“The allusion to encephalitis lethargica made by Dr Zandi in the press release is tantalising. The brains of victims of that disorder from the 1920s and 1930s have subsequently been found not to contain any trace of the H1N1 virus known to have caused Spanish Flu although that still leaves open the possibility of a delayed post-infections (immune mediated) pathogenesis. Again, despite the scrutiny on the current pandemic and the near instantaneous speed of information sharing in the internet age we have yet to hear of the first case of post Covid-19 encephalitis lethargica and so it seems unlikely these neurological complications will be common symptoms but time will tell.”
1. See Rogers et al’s systematic review: Psychiatric and neuropsychiatric presentations associated with severe coronavirus infections: a systematic review and meta-analysis with comparison to the COVID-19 pandemic. Lancet Psychiatry. doi: https://doi.org/10.1016/ S2215-0366(20)30203-0.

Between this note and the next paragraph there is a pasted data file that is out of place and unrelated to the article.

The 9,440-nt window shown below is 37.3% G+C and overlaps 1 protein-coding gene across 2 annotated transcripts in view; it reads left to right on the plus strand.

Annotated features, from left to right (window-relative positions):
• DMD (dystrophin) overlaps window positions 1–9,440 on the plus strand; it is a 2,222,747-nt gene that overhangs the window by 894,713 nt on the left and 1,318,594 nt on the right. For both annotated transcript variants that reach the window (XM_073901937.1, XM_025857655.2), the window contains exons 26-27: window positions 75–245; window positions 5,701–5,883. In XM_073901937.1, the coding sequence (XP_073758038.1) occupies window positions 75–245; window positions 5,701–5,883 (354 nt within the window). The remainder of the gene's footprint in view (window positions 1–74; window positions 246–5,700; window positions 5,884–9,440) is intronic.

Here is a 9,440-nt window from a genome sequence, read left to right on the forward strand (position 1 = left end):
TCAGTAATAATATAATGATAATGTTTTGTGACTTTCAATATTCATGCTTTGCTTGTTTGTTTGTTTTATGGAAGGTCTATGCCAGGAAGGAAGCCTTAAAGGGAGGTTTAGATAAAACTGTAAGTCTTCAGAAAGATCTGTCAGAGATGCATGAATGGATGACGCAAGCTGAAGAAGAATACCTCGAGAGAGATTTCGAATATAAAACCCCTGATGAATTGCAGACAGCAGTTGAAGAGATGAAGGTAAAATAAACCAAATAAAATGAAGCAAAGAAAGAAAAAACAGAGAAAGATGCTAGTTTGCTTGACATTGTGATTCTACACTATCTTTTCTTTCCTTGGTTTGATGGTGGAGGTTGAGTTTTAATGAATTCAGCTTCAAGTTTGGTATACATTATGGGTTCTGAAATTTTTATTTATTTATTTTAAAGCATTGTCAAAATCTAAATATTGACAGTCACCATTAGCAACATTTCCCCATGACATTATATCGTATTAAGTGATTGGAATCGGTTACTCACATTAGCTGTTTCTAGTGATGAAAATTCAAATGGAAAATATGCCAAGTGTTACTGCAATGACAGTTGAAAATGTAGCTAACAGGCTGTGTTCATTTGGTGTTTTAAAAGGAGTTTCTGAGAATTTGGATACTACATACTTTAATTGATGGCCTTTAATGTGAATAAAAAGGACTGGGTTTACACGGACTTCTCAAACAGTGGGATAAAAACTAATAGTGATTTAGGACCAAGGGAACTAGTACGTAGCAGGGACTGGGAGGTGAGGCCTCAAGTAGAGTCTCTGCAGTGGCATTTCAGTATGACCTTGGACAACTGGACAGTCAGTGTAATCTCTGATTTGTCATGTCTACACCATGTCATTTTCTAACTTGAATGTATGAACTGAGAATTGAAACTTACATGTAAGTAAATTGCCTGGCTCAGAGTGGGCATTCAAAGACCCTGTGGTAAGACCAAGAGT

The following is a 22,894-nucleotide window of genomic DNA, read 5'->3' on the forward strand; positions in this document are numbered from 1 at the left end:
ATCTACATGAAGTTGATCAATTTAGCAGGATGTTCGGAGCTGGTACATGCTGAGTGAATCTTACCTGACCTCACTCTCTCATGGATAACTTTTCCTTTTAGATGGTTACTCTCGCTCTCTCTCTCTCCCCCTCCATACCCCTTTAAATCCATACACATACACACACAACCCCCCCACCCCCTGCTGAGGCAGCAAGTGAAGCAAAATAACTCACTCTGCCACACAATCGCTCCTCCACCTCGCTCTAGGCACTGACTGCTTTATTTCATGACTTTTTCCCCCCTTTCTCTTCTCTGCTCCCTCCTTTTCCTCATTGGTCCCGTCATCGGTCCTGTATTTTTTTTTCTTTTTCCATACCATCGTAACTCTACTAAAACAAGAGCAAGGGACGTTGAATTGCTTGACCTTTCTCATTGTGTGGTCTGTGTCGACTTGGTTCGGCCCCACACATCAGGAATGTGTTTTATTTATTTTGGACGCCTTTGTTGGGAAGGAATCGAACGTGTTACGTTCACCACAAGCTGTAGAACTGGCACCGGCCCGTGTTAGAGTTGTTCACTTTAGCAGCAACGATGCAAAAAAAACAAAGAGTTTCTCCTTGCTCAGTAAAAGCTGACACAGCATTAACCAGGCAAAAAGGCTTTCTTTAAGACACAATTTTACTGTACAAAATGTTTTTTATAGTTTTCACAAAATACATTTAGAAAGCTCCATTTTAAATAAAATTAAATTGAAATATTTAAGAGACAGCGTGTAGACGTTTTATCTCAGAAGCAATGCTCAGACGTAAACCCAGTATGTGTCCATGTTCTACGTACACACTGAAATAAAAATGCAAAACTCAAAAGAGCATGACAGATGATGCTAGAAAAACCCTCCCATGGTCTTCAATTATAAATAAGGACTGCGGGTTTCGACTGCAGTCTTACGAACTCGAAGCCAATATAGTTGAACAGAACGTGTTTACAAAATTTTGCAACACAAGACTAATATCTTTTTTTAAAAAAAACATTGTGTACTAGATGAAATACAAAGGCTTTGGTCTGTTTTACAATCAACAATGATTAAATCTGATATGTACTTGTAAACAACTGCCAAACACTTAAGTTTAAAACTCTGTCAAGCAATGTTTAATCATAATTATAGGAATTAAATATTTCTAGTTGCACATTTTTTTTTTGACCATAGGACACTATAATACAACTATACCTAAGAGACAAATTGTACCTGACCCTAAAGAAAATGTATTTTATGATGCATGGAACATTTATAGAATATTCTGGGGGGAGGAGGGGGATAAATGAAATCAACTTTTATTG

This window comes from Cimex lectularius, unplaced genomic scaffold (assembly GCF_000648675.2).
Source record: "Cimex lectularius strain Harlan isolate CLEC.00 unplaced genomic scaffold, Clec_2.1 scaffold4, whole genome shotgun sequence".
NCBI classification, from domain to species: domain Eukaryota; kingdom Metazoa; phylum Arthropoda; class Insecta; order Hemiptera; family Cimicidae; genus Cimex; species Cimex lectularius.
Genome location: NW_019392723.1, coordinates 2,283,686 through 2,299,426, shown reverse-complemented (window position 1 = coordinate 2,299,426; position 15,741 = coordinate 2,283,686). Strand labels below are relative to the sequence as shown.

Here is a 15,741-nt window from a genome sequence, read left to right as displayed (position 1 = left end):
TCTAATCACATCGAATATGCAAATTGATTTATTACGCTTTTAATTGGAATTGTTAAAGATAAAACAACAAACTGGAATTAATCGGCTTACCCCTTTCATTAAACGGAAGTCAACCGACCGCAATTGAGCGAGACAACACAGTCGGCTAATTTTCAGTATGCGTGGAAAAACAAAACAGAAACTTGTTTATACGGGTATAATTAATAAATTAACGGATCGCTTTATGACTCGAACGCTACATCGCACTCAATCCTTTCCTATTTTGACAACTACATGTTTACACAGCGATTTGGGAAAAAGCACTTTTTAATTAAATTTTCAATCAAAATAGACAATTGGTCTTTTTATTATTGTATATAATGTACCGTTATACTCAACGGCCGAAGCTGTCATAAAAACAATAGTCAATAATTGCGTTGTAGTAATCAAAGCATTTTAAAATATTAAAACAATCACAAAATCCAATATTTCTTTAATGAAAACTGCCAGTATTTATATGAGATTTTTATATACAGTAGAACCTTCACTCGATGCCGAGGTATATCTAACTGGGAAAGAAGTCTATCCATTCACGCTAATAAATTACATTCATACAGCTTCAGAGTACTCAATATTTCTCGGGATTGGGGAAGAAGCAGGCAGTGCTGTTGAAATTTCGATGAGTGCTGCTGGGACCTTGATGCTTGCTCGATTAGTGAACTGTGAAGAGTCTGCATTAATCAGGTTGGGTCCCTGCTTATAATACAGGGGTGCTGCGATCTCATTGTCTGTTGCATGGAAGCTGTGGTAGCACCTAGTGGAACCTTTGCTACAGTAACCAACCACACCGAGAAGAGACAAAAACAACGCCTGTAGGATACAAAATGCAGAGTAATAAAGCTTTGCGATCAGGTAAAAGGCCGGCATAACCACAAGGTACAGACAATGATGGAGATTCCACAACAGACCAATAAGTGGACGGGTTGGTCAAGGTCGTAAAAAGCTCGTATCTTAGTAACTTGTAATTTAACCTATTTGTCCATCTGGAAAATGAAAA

‘The emerging spectrum of COVID-19 neurology: clinical, radiological and laboratory findings’ by Paterson et al was published in Brain at 00:01 UK Time Wednesday 8 July 2020.
All our previous output on this subject can be seen at this weblink: www.sciencemediacentre.org/tag/covid-19
Dr Thomas Jenkins: Conflict of interest: In my role as editor of the European Academy of Neurologists EAN Pages website, I am a member of the EAN COVID-19 Task Force, contribute to the EAN COVID-19 Core website resource, and through this work am involved in pan-European surveys and registries to investigate neurological complications of COVID-19.
Prof Anthony David: An occasional member of the extended multidisciplinary team involved in this study. No other declarations.
None others received.